Managua

Managua
Nicaragua

Rural Region

  • Livestock farming is one way for rural Nicaraguans to make a living. Ranchers pay laborers to tend their cattle and other livestock. Livestock farming is one way for rural Nicaraguans to make a living. Ranchers pay laborers to tend their cattle and other livestock.
  • One of the activities children at Compassion centers love to do is sing, and they do a lot of it, whether they're inside or outside! One of the activities children at Compassion centers love to do is sing, and they do a lot of it, whether they're inside or outside!
  • These children receive classroom instruction outside of a Compassion partner church's building, which is under construction. These children receive classroom instruction outside of a Compassion partner church's building, which is under construction.
  • A typical home in rural Nicaragua is made of wood and bamboo, with a dirt floor. A typical home in rural Nicaragua is made of wood and bamboo, with a dirt floor.
  • Education is vital for a child to escape poverty. Sponsored children receive educational support and hope for a better future. Education is vital for a child to escape poverty. Sponsored children receive educational support and hope for a better future.
  • Small businesses line the sides of dirt roads with vendors selling whatever they can to support their families. Small businesses line the sides of dirt roads with vendors selling whatever they can to support their families.
  • Children in the Compassion program have the opportunity to grow in every way: mind, body, heart and spirit. Children in the Compassion program have the opportunity to grow in every way: mind, body, heart and spirit.
 
NICARAGUA OVERVIEW

Population

5,848,641

Religion

Roman Catholic

Weather

 
A Glimpse of Poverty in Rural Nicaragua Rural Nicaragua
  • In Nicaragua’s rural regions, houses of low-income families are made of flimsy materials such as bamboo and scraps of wood, metal, plastic and cardboard mainly because good-paying jobs are scarce and people can’t afford better building materials.
  • Most houses have dirt floors, and inadequate roofs allow rain to get inside. That, along with lack of proper latrines and sewage systems, make ideal conditions for mosquitoes and flies to breed. These insects carry and spread dengue fever and other illnesses.
  • The soil in this region is typically clay. This poor soil condition makes farming corn, beans and other important crops a struggle, and families frequently go hungry.
COMMUNITY
Issues and Concerns
  • Rural communities need better schools, more job opportunities, higher wages and more access to health care.
  • A lack of hope seems to be at the root of many of these extreme poverty issues.
Local Needs and Challenges

Physical development issues

Malnutrition and preventable illnesses, combined with the lack of adequate medical care, put young lives in danger daily.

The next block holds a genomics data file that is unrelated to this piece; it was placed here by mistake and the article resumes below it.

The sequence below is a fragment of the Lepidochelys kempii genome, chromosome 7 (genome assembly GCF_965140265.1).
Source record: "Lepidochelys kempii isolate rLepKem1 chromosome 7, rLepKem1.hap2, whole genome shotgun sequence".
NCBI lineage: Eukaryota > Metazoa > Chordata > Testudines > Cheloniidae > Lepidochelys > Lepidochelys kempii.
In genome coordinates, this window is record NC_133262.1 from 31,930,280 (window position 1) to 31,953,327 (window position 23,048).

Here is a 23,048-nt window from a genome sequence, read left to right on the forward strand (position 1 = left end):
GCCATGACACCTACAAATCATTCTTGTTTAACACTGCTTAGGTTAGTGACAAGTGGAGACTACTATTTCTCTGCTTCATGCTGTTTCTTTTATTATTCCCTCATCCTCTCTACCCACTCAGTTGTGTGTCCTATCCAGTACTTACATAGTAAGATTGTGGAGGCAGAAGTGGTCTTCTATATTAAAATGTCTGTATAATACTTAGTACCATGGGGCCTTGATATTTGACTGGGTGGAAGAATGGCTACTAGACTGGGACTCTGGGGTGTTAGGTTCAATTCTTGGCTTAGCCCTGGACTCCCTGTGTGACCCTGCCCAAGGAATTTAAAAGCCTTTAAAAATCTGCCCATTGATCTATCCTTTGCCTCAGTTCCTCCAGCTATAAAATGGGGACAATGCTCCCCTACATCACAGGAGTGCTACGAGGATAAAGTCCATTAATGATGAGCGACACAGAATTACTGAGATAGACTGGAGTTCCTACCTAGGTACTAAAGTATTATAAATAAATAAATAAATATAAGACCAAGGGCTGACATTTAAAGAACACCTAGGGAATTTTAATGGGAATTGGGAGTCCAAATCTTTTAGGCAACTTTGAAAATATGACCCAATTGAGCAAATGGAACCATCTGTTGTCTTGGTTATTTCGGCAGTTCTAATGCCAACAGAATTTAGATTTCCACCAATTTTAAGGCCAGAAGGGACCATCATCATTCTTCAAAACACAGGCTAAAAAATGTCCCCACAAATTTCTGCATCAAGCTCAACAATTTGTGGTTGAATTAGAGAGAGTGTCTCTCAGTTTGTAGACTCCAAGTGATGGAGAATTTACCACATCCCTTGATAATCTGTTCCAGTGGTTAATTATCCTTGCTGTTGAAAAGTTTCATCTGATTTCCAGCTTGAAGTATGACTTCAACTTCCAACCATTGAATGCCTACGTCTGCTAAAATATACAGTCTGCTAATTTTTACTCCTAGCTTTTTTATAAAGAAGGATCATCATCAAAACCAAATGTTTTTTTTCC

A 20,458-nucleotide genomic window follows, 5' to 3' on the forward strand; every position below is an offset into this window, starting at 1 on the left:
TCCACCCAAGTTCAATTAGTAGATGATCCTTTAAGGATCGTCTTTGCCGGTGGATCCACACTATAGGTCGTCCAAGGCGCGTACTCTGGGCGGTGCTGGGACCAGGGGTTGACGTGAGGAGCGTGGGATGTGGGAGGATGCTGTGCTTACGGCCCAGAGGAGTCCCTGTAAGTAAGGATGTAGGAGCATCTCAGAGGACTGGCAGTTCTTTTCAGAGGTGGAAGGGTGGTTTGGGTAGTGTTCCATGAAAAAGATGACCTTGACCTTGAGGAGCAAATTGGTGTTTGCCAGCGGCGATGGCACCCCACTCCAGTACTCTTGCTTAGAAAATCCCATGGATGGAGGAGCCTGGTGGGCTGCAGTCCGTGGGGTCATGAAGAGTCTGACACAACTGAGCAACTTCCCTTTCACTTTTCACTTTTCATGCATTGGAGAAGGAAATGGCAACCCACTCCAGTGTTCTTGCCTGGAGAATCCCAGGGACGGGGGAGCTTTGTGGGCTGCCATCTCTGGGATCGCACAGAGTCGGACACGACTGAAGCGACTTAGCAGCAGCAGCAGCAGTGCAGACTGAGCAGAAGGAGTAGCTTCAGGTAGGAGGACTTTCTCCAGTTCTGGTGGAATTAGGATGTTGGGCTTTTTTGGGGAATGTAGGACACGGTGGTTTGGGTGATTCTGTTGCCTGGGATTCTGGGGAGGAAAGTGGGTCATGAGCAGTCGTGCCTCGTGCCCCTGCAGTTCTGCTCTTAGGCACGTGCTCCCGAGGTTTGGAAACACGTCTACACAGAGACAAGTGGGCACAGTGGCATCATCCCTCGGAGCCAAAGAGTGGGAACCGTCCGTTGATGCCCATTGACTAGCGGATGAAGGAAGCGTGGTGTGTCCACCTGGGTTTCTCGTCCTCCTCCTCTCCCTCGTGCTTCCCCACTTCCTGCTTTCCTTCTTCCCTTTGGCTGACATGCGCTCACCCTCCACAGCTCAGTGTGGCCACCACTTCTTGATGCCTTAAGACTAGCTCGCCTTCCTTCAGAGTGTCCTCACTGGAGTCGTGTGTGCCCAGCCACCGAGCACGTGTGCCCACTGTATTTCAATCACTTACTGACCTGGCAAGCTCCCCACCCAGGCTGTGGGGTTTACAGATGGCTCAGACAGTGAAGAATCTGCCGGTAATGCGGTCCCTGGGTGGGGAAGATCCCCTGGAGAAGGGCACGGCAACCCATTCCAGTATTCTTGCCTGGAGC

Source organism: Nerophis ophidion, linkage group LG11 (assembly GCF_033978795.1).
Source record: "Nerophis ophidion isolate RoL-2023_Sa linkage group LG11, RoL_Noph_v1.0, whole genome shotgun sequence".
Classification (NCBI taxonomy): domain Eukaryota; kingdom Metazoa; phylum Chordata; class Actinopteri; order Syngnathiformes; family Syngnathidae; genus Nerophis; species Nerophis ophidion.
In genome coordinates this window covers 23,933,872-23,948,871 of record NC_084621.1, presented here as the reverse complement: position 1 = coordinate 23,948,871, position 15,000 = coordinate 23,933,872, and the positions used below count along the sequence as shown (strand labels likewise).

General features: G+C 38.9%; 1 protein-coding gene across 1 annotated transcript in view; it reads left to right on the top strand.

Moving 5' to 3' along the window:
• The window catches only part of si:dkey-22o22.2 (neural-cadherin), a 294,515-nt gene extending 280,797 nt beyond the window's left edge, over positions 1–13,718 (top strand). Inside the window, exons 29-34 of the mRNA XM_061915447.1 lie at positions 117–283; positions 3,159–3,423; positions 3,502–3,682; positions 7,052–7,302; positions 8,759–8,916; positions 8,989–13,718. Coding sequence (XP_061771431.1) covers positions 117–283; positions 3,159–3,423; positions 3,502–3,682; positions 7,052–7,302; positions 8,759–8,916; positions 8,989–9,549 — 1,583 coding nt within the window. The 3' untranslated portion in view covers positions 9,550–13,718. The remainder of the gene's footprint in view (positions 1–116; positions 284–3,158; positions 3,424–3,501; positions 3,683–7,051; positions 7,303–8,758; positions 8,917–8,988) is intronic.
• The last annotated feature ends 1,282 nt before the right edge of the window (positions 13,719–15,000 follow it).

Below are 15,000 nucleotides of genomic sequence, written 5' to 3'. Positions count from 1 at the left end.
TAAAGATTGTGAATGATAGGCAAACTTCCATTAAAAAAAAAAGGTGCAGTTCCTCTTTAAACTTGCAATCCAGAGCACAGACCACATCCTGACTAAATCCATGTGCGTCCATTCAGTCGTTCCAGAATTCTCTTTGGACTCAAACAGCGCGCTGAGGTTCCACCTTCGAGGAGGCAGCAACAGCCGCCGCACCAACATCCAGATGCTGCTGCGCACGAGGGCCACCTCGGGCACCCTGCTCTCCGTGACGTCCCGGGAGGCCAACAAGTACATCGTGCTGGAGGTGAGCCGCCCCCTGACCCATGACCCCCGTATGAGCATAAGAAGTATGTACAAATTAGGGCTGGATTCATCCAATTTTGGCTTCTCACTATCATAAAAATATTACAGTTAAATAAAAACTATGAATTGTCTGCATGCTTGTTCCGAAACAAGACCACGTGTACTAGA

Poor education

The lack of adequate education opportunities holds children back from reaching their full potential.

Compassion and our local church partners in Nicaragua are diligently working to meet these challenges for rural children, to provide them help for today and hope for a brighter future.

EDUCATION
Rural Nicaragua education
Schools and Education
  • Rural Nicaraguan society is largely undereducated — students take an average of 10.3 years to complete the mandatory six years of schooling.
  • Many children have to walk three or four miles to get to their schools, and most classrooms lack basic things like chairs, supplies or even roofs.
  • Countrywide, one in four children are not in the school system simply because many families can't afford costs associated with school, such as uniforms or supplies.

Compassion Nicaragua works to ensure that every registered child is able to attend elementary school, and additional support, including tutoring, is provided at the child development centers.

At the Compassion Child Development Center

Child development centers in rural communities provide registered children with a place to learn, grow and study.

Sponsorship allows staff to provide Bible teaching, medical exams, health and hygiene instruction, educational tours and classes, social events, tutoring and life-skills and vocational training.

Centers also provide opportunities for involvement by the parents or guardians of sponsored children.

The children spend time writing to and praying for their sponsors.

What Compassion Sponsorship Provides

In partnership with local churches, Compassion is bringing real help and hope to impoverished children in rural Nicaragua, providing:

  • regular nutritious meals and snacks
  • health checkups and medical care as needed
  • the support needed to attend school
  • mosquito nets and repellents for many registered children to protect them from dengue fever
  • spiritual nurture where children spend time in prayer, songs and devotionals every time they come to the center; they also make crafts that remind them of God's love for them.
  • special interventions as needed. For example, recently some families were provided new roofs for their houses. The churches also covered parts of their property with crushed rocks and sand so children can easily walk around rather than getting muddy.